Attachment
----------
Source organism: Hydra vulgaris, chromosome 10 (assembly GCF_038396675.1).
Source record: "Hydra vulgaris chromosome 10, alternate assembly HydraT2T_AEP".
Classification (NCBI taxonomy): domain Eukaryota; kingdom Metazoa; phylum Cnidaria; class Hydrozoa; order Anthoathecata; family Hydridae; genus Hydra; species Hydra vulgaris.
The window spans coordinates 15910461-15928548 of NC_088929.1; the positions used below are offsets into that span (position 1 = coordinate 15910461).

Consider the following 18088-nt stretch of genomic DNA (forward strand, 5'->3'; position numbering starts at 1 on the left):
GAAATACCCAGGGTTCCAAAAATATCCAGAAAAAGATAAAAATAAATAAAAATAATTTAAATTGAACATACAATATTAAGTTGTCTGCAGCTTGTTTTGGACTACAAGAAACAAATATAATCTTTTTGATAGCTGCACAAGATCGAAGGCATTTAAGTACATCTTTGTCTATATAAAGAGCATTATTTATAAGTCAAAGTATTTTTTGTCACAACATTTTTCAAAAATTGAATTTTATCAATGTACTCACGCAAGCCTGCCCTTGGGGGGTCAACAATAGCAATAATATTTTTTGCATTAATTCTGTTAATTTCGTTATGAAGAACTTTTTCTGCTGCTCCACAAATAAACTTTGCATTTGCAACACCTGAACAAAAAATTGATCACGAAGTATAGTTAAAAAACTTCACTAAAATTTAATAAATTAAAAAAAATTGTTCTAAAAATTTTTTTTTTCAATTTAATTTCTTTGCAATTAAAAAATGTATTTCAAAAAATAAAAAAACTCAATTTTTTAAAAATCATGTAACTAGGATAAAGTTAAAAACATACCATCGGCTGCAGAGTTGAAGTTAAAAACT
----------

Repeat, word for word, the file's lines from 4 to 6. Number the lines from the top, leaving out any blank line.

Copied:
The window spans coordinates 15910461-15928548 of NC_088929.1; the positions used below are offsets into that span (position 1 = coordinate 15910461).

Consider the following 18088-nt stretch of genomic DNA (forward strand, 5'->3'; position numbering starts at 1 on the left):
GAAATACCCAGGGTTCCAAAAATATCCAGAAAAAGATAAAAATAAATAAAAATAATTTAAATTGAACATACAATATTAAGTTGTCTGCAGCTTGTTTTGGACTACAAGAAACAAATATAATCTTTTTGATAGCTGCACAAGATCGAAGGCATTTAAGTACATCTTTGTCTATATAAAGAGCATTATTTATAAGTCAAAGTATTTTTTGTCACAACATTTTTCAAAAATTGAATTTTATCAATGTACTCACGCAAGCCTGCCCTTGGGGGGTCAACAATAGCAATAATATTTTTTGCATTAATTCTGTTAATTTCGTTATGAAGAACTTTTTCTGCTGCTCCACAAATAAACTTTGCATTTGCAACACCTGAACAAAAAATTGATCACGAAGTATAGTTAAAAAACTTCACTAAAATTTAATAAATTAAAAAAAATTGTTCTAAAAATTTTTTTTTTCAATTTAATTTCTTTGCAATTAAAAAATGTATTTCAAAAAATAAAAAAACTCAATTTTTTAAAAATCATGTAACTAGGATAAAGTTAAAAACATACCATCGGCTGCAGAGTTGAAGTTAAAAACT